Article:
Crocuses

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10 pack - Remembrance (Purple)
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Hardiness Zones: USDA Hardiness Zones 3 - 9.
Exposure:
Full sun to partial shade. Crocuses do best in full sun, but since they bloom so early in the year, there are few leaves on the trees to shade them anyway. If the temperature heats up crocus will fade quickly.
Soil: Crocus plants prefer a neutral soil. More important than soil pH is good drainage. As with most bulb-like plants, crocus does not like to sit in wet soil, especially during the summer when they are dormant.

Planting Crocus Bulbs:
Spring blooming crocus are planted in the early fall. Plant them about 4 inches deep and 2-4 inches apart, pointed end up. It can sometimes be hard to tell which the pointed end of a corm is, but don't worry too much. The plant will grow toward the light.
You can also plant the bulbs in pots on patios, decks or window boxes. Just make sure they have access to water.
Alternately, you could plant them in pots and enjoy seeing them come up indoors. The flowers won’t last as long as they will outside but a group of potted crocuses indoors are a wonderful way to welcome (or just hope for) spring!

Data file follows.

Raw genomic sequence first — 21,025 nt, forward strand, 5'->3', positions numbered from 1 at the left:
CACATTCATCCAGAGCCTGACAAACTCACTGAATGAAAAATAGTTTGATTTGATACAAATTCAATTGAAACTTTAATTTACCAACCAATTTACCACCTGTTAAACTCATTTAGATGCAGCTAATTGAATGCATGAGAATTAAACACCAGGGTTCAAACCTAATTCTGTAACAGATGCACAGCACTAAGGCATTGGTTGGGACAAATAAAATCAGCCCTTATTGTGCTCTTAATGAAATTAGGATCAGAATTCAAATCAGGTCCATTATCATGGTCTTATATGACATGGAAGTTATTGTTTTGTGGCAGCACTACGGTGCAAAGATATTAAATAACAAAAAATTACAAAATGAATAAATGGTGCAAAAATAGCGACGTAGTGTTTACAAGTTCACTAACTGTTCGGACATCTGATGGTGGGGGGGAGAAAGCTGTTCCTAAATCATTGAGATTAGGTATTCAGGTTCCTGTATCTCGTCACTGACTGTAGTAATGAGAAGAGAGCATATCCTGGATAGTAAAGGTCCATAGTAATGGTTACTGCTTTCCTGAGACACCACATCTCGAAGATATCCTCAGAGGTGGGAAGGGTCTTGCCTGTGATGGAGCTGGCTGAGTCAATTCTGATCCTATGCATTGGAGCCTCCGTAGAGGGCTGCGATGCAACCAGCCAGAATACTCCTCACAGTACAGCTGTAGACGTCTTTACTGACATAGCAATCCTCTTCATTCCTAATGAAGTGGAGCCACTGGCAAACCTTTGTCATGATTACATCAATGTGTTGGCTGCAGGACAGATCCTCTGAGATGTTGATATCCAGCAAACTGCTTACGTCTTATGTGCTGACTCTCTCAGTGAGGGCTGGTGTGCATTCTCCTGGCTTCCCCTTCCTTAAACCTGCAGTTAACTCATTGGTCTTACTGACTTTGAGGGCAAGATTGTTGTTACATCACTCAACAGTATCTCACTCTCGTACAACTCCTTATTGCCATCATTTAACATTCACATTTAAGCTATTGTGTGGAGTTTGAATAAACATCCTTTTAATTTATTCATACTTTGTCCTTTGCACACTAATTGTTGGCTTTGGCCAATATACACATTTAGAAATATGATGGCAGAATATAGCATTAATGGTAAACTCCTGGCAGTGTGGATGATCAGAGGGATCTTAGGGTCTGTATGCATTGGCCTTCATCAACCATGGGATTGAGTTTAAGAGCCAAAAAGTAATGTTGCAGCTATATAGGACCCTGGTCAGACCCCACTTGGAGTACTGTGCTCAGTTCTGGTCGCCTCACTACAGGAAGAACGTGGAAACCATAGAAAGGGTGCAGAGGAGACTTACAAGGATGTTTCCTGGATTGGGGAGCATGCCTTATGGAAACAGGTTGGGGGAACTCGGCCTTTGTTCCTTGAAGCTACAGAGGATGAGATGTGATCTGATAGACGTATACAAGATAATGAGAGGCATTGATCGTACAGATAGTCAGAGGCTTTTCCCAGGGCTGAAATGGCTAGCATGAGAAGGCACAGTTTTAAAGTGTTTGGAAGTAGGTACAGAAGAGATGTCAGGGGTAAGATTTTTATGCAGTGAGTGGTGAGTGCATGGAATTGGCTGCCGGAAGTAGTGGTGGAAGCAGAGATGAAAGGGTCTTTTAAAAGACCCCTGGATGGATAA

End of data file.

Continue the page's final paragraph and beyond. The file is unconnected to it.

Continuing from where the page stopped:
Severe Weather Warning: If you live in the southern part of the United States, please keep your bulbs in the refrigerator (low humidity drawer) until the beginning of December, and then plant them outside. It’s possible that some mold will grow on the bulbs, which does not harm the bulb in any sort of way.

If you have planted your bulbs in planter boxes or pots, and the weather forecast predicts weather well below freezing, then protect your bulbs by either covering them in bark dust, or moving the pots close to side of the house to protect them from the frost.

Maintenance:
Crocuses require very little maintenance. They like to be watered regularly in the spring and fall. If there is no snow cover, the corms will also need water throughout the winter. They go dormant during the summer and prefer a drier soil.

Fertilizer
: Crocuses do not require a lot of fertilizer. They store their own energy in their corms, which is why it is essential that you do not cut back the leaves until they yellow on their own. However a light top dressing in the fall, with bulb food or bone meal, is a good idea in poor soils.

Dividing Crocuses
: You don't need to divide your crocus plants. In fact, in many areas they will be somewhat short-lived and you may need to replant every few years. However, if your crocus do very well and start to multiply, they will eventually begin to bloom less. When that happens, you can lift and divide the corms when the foliage starts to die back and replant where you wish.